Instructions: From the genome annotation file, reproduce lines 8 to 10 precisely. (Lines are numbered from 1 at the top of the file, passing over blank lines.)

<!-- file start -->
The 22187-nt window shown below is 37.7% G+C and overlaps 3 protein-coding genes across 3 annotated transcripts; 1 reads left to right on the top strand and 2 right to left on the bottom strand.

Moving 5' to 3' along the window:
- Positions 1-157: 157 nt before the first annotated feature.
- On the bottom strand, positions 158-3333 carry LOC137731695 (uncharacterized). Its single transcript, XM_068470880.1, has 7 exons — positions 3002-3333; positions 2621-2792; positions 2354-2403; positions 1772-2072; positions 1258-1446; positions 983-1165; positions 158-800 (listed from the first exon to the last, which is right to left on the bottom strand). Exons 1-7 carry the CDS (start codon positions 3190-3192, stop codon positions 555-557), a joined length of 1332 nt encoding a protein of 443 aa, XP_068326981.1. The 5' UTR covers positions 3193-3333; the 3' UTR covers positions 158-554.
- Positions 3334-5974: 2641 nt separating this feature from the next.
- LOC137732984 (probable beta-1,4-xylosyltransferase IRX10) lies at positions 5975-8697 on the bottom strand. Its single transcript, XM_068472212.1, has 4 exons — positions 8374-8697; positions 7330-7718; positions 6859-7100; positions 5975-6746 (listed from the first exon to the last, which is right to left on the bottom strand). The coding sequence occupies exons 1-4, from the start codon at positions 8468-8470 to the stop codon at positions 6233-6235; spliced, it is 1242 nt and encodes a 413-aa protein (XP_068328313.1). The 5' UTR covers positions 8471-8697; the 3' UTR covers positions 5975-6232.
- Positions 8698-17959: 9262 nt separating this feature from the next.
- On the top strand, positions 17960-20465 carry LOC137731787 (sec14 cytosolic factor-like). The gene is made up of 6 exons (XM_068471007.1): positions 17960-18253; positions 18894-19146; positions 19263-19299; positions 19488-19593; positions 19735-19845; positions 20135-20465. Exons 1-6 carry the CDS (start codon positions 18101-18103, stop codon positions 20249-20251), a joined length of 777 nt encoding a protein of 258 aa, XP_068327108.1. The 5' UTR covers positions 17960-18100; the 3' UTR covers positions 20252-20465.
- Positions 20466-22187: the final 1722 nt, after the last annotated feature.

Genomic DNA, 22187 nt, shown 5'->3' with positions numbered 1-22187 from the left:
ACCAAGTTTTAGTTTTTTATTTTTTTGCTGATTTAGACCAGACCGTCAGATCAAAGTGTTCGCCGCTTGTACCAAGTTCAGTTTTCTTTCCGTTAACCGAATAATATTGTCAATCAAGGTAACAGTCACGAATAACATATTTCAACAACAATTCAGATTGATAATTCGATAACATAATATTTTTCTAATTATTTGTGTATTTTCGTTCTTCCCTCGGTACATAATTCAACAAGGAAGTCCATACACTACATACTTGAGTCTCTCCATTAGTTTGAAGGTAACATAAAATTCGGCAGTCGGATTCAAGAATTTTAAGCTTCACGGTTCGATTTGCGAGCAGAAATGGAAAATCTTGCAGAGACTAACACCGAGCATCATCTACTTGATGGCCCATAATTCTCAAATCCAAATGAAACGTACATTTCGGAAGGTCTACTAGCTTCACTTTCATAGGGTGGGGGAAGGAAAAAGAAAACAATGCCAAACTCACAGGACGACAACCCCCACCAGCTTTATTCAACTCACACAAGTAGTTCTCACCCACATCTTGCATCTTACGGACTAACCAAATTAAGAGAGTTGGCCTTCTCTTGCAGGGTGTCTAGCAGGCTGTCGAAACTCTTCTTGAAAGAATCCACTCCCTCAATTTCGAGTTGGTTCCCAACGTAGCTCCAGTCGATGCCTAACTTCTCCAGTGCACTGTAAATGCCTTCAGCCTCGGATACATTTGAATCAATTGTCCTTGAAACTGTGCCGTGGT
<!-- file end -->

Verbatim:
- On the top strand, positions 17960-20465 carry LOC137731787 (sec14 cytosolic factor-like). The gene is made up of 6 exons (XM_068471007.1): positions 17960-18253; positions 18894-19146; positions 19263-19299; positions 19488-19593; positions 19735-19845; positions 20135-20465. Exons 1-6 carry the CDS (start codon positions 18101-18103, stop codon positions 20249-20251), a joined length of 777 nt encoding a protein of 258 aa, XP_068327108.1. The 5' UTR covers positions 17960-18100; the 3' UTR covers positions 20252-20465.
- Positions 20466-22187: the final 1722 nt, after the last annotated feature.

Genomic DNA, 22187 nt, shown 5'->3' with positions numbered 1-22187 from the left: